Section 5(b)(1) authorizes the vesting of '* * * any property in which any foreign country or a national thereof has any interest, * * *' and it absolves those who make payment to the United States under a vesting order made pursuant thereto. Section 7(a) of the Act requires any person in the United States, who is indebted to any enemy or to any person he may have reasonable cause to believe to be any enemy, to report the fact to the Alien Property Custodian (now the Attorney General) by a written statement under oath. Section 7(c) of the Act authorizes the President (and the Executive Orders hereinabove cited have delegated the authority to the Attorney General) to require that any money or property 'owing or belonging to or held for * * * an enemy * * * be * * * paid over to the Alien Property Custodian * * *' and authorizes the Alien Property Custodian to seize any such property. Section 7(c) provides for an 'investigation' and a determination which, under the executive orders cited above, are now authorized to be made by the Attorney General. The plaintiff contends that section 7(c) authorizes him to make an investigation and a determination as to (1) whether or not a debt exists, (2) the identity of the debtor, (3) the amount of the debt, (4) the identity of the person to whom the debt is due, and (5) whether or not that person is an enemy and that all of said determinations are conclusive. The pertinent portions of section 7 provide as follows:
'(c) If the President shall so require any money * * * owing or belonging to or held for, * * * or for the benefit of, an enemy * * * which the President after investigation shall determine is so owing or so belongs or is so held, shall be * * * paid over to the Alien Property Custodian, or the same may be seized by the Alien Property Custodian;
'Whenever any such property shall consist of shares of stock * * * it shall be the duty of the corporation * * * issuing such shares * * * to cancel upon its * * * books all shares of stock * * * standing upon its * * * books in the name of any person or persons, or held for, * * * or for the benefit of any person * * * who shall have been determined by the President, after investigation, to be an enemy * * * and which shall have been required to be * * * transferred, assigned, or delivered to the Alien Property Custodian or seized by him * * *.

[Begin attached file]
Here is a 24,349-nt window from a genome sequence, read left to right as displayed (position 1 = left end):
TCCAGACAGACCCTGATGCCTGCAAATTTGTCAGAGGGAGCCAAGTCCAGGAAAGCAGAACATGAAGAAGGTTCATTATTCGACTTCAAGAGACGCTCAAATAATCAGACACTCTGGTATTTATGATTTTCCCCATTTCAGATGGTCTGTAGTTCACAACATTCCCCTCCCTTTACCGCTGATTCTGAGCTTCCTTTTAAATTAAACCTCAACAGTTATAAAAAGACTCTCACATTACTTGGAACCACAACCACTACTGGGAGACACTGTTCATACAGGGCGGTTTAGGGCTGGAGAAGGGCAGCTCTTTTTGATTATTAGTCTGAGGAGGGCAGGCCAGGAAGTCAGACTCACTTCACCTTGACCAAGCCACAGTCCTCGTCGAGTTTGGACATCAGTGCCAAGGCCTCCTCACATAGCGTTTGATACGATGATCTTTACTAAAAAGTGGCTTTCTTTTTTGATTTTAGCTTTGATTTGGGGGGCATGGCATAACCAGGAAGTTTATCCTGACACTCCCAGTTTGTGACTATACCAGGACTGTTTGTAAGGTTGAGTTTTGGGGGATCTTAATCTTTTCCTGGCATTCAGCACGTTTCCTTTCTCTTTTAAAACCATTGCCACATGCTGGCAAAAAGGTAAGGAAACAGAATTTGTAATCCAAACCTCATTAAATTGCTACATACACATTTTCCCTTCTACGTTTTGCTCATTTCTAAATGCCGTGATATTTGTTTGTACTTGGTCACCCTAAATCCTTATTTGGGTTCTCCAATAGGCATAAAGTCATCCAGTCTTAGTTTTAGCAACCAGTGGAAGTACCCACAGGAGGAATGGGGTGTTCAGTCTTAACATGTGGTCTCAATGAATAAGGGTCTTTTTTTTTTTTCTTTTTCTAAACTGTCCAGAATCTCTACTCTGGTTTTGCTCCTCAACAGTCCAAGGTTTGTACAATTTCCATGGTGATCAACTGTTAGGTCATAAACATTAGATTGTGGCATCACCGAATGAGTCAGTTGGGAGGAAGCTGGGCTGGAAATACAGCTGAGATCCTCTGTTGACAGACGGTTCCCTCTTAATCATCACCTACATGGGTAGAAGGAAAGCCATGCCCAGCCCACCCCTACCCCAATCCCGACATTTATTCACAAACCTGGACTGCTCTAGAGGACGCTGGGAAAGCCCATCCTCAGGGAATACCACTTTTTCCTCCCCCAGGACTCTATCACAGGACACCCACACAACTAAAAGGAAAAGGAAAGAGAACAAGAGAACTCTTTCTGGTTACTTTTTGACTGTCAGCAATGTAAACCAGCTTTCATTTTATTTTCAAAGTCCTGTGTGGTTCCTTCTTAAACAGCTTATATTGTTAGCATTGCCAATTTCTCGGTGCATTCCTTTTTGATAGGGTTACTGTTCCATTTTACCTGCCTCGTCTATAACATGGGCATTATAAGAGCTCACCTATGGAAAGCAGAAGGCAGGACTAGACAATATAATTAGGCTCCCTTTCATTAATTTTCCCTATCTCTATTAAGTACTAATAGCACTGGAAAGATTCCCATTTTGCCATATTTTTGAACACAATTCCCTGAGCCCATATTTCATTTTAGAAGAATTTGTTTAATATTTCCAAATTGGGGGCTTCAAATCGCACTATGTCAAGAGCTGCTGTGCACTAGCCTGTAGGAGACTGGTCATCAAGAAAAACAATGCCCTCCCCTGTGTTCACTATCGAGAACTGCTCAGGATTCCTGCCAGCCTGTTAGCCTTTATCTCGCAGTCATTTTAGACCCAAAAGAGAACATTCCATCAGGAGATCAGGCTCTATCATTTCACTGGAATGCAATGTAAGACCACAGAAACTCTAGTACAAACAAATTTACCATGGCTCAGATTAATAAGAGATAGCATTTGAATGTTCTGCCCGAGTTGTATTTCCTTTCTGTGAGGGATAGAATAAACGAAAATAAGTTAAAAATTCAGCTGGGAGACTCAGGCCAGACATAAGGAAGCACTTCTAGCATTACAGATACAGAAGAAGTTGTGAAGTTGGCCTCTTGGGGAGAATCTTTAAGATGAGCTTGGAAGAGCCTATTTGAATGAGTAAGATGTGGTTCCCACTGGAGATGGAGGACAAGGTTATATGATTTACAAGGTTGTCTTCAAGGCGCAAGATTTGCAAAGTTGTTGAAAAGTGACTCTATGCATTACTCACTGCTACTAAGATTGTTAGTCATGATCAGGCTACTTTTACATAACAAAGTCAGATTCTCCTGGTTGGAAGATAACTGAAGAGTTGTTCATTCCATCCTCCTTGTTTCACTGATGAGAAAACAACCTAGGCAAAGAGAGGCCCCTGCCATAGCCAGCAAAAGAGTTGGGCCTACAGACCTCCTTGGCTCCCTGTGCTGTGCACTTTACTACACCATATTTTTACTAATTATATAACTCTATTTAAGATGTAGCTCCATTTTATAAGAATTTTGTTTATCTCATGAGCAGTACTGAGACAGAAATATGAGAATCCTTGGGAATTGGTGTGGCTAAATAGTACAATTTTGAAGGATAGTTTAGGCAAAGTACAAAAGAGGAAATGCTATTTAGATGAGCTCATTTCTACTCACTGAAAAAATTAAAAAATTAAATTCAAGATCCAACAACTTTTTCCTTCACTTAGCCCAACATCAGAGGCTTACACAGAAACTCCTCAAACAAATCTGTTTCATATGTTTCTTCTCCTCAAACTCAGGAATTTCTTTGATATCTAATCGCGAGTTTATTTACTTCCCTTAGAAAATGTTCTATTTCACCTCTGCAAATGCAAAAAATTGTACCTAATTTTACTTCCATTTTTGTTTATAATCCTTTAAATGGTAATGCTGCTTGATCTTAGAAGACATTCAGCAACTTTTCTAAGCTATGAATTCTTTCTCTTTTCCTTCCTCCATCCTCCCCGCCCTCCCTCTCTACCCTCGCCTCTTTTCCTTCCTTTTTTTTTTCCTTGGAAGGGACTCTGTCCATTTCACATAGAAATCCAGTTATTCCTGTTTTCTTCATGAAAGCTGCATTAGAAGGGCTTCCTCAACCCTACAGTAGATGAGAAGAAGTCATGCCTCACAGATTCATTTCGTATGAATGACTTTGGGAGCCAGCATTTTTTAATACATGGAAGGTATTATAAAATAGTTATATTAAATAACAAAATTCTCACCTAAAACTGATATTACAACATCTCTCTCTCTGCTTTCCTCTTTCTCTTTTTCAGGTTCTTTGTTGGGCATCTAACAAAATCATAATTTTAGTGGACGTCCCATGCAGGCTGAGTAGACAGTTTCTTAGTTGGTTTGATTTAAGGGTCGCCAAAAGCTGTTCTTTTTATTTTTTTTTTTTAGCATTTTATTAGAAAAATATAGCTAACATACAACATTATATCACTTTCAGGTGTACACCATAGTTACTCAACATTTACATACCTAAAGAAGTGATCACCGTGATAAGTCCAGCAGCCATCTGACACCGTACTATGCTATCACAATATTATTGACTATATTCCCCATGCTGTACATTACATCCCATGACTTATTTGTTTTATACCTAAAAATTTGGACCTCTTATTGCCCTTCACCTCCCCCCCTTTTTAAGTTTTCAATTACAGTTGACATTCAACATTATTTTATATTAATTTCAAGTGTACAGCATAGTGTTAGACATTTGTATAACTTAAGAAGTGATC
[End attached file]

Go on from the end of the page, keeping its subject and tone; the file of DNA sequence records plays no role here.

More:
'The sole relief and remedy of any person having any claim to any money of other property * * * transferred, assigned, delivered, or paid over to the Alien Property Custodian, or required so to be, or seized by him shall be that provided by the terms of this Act * * *.
'(d) If not required to pay * * * under the provisions of subsection (c) hereof, any person not an enemy * * * who owes to * * * an enemy * * * any money * * *, or to whom any obligation or form of liability to such enemy * * * is presented for payment, may, at his option, * * * pay * * * to the alien property custodian said money * * *.
'Any payment * * * made to the alien property custodian hereunder shall be a full acquittance and discharge for all purposes of the obligation of the person making the same to the extent of the same.'
Executive Order 9193 in effect grants to the Alien Property Custodian the authority and power vested in the President under the Act. It, too, speaks of 'any property * * * owned or controlled by, payable * * * to * * * any enemy * * * national * * *' and authorizes the Custodian to vest property within the United States 'owned or controlled by a designated enemy country or national thereof * * *.' Executive Order 9193, § 2. It, too, provides that:
'For the purpose of the Executive Order any determination by the Alien Property Custodian that any property or interest of any foreign country or national thereof is the property or interest of a designated enemy country or national thereof shall be final and conclusive as to the power of the Alien Property Custodian to exercise any of the power or authority conferred upon me by section 5(b) of the Trading with the Enemy Act, as amended.' Executive Order 9193, § 10(a).
Section 12 of that Order provides, further:
'No person affected by any order * * * or other action issued or taken by either the Secretary of the Treasury or the Alien Property Custodian shall be entitled to challenge the validity thereof * * * on the ground that pursuant to the provisions of this Executive Order, such order * * * or other action was within the jurisdiction of the Alien Property Custodian rather than the Secretary of the Treasury of vice versa.'
In Simon v. Miller, D.C.S.D.N.Y.1923, 298 F. 520, 522, the Alien Property Custodian seized Three Hundred Fifty Thousand ($ 350,000) Dollars on deposit in a bank to the credit of the plaintiff claiming that plaintiff held it for the benefit of a German subject, Albert. Plaintiff denied that this deposit was so held and brought a proceeding under 9 of the Act to recover the amount seized by the defendant. The defendant contended that, since plaintiff and Albert had had business transactions between them, he had the power to state the amount ex parte between them and to seize the balance which he determined was due by plaintiff to ...